Christianne Boudreau’s visit to Toronto left us inspired
By Anela Jadunandan
(December 4, 2014) – I had the distinct pleasure of spending last weekend with Christianne (Chris) Boudreau, the mother of Damian Clairmont who was killed in January 2014, fighting for ISIS in Syria.
Being curious to learn more about this mother who had to endure losing her 22-year-old son under such circumstances, I wanted to comfort her.
You see, we had also lost our 22-year-old son Carl Rayaz, 7 years ago due to an illness.
We both had gone through the worst loss any parent could experience.
Chris was coming from Calgary to attend a seminar entitled “Beyond Belief” sponsored by the Islamic Institute of Toronto (IIT) about deradicalization.
I was asked by IIT to pick her up from the airport and spend some time with her.
I made a large sign that said “Chris” with a happy face, but at the airport, I forgot to hold the sign up.
However, she immediately recognized me and ran to me with open arms. As we hugged, I couldn’t help but feel a close bond with her.
In my mind, I kept wondering how she was coping with all the publicity that she has received over the last few years – especially the last few months from Canadian authorities, the town folks, the news media and social media.
What a strong woman she must be!
Not knowing how to really broach the subject about her son’s death, I was feeling around the edges to start the conversation as my husband drove us from the airport.
I joined her in the back seat of our car and put my hand on hers.
I said I was so sorry for her loss. We both started to cry.
“Tell me what happened,” I asked.
She said that Damian was going through depression when he was seventeen and even attempted suicide.
The family had tried everything to help him.
But when he converted to Islam, things began to look much better.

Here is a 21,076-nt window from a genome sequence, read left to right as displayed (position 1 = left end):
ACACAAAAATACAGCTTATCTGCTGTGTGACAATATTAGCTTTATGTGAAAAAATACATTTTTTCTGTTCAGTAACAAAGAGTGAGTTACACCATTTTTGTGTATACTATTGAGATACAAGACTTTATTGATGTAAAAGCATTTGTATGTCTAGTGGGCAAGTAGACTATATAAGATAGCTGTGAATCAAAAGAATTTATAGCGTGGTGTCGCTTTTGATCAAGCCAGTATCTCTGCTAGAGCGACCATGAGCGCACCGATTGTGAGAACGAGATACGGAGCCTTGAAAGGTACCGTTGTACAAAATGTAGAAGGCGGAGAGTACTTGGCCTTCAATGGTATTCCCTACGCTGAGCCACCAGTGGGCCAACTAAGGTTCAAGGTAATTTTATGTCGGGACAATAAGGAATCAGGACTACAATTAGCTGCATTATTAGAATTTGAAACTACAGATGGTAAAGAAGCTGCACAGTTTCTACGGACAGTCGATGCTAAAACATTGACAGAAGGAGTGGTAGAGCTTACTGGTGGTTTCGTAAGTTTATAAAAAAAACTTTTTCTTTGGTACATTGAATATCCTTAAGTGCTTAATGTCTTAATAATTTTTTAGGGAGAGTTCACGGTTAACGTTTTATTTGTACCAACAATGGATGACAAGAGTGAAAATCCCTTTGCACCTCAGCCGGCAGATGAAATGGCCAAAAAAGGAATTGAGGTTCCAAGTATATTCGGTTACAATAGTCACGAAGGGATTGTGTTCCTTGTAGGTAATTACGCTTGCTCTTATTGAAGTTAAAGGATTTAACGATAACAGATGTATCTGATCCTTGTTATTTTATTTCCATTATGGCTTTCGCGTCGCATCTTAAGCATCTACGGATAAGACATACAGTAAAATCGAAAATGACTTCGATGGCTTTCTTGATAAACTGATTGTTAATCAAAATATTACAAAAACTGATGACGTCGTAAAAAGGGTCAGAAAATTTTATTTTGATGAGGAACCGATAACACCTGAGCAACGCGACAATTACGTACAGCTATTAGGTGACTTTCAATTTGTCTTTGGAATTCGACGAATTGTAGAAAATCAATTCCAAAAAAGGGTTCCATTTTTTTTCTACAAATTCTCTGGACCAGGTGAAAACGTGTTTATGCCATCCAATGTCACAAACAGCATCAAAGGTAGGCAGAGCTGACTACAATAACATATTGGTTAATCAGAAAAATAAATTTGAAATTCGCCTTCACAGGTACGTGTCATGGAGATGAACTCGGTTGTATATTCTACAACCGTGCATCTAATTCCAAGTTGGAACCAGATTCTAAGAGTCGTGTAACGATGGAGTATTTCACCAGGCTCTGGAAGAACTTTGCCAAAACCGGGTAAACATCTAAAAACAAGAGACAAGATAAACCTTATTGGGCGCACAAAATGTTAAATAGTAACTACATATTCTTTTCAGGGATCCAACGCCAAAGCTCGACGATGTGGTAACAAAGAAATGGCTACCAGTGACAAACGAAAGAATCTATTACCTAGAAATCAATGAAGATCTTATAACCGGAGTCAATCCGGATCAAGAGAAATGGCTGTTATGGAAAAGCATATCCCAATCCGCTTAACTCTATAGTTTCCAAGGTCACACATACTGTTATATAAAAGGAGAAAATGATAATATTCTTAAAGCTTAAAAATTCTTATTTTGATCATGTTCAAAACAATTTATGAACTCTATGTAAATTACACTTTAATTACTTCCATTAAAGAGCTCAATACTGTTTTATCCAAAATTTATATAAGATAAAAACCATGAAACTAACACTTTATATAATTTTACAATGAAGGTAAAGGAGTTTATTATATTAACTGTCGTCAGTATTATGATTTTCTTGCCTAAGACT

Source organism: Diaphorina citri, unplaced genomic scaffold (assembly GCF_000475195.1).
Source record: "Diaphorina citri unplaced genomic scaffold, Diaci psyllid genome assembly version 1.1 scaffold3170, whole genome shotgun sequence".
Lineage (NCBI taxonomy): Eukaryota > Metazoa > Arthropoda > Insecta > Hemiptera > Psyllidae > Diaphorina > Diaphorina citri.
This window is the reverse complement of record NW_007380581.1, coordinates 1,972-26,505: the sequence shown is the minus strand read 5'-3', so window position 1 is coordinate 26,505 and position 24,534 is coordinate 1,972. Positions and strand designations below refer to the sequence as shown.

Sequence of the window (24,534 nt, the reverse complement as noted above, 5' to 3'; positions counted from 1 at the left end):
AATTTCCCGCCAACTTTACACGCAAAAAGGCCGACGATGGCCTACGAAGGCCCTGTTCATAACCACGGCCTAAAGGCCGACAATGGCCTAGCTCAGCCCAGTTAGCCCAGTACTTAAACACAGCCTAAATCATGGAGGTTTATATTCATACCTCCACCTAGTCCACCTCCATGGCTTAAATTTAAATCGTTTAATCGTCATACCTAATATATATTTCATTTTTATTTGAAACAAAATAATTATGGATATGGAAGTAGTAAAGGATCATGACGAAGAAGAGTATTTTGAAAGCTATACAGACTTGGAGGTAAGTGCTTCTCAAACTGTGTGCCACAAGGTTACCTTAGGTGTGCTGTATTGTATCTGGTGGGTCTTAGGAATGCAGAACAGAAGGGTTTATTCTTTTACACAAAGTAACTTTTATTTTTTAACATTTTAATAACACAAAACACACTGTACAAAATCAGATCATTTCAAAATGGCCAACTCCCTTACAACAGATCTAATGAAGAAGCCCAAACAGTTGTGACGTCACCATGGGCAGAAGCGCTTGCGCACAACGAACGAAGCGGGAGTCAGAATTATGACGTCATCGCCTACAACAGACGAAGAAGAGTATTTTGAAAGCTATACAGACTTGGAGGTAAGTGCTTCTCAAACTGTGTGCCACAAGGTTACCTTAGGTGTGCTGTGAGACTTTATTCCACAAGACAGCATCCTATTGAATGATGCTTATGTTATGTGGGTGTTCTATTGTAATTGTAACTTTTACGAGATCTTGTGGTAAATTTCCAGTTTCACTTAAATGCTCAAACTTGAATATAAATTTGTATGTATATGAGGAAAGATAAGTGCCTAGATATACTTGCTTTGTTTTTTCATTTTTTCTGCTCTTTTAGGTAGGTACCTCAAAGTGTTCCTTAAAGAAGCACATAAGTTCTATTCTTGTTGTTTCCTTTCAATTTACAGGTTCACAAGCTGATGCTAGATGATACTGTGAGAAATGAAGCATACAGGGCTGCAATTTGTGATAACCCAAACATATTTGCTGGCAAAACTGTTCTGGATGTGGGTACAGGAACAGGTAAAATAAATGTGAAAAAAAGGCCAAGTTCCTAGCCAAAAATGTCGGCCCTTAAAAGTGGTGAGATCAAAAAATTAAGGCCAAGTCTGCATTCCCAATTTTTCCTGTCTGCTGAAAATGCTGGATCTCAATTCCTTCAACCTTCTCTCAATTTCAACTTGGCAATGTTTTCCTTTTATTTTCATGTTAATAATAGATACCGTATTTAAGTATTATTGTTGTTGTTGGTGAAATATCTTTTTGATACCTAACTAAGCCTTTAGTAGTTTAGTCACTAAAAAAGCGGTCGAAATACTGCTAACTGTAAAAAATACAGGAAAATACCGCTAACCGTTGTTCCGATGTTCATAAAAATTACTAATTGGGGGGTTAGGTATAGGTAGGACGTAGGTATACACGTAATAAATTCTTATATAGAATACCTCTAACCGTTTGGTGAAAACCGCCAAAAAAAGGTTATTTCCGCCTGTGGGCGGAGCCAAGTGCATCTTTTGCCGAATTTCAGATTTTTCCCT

Damian’s Muslim name was Mustafa al-Gharib.
He was happy, no more drugs and alcohol – he was much calmer because of his newfound faith.
Then I asked her the most obvious question. “Did you know that he was associating with radicals?”
She said no.
At first he attended the mosque near to where they lived; Damian was happy and relaxed and family meant everything to him.
Then he moved and associated with a different mosque and a different group.
He started to change gradually.
He became more interested in politics and what was wrong with the world – especially in conflict zones.
She just thought he was a young man with his own opinions.
After all, in school Damian had always stood up for the kids who were being bullied.
In his mind, he was doing the right thing.
She told me that Damian said, “Mom, there are women and children dying in those countries and no one seems to care.”
When he later told her that he was going to “Egypt to study”, no alarm bells went off.
That evening we went to the Islamic Institute of Toronto so Chris could address the youth as part her speaking schedule.
There were so many questions.
But the one that got me was, “Do you blame Islam and Muslims for the death of your son?”
Everyone held their breath.
I couldn’t look her in the eyes.
“No, I don’t blame Muslims or Islam for what happened to my son. I blame misguidance and bad choices. It is ideology similar to that of gangs and cults. It is the same. They prey on young impressionable adolescents and exploit them.”
I breathed a sigh of relief!
Next visit on the list was to meet Muhammad Robert Heft of the Paradise For Ever (P4E) Centre.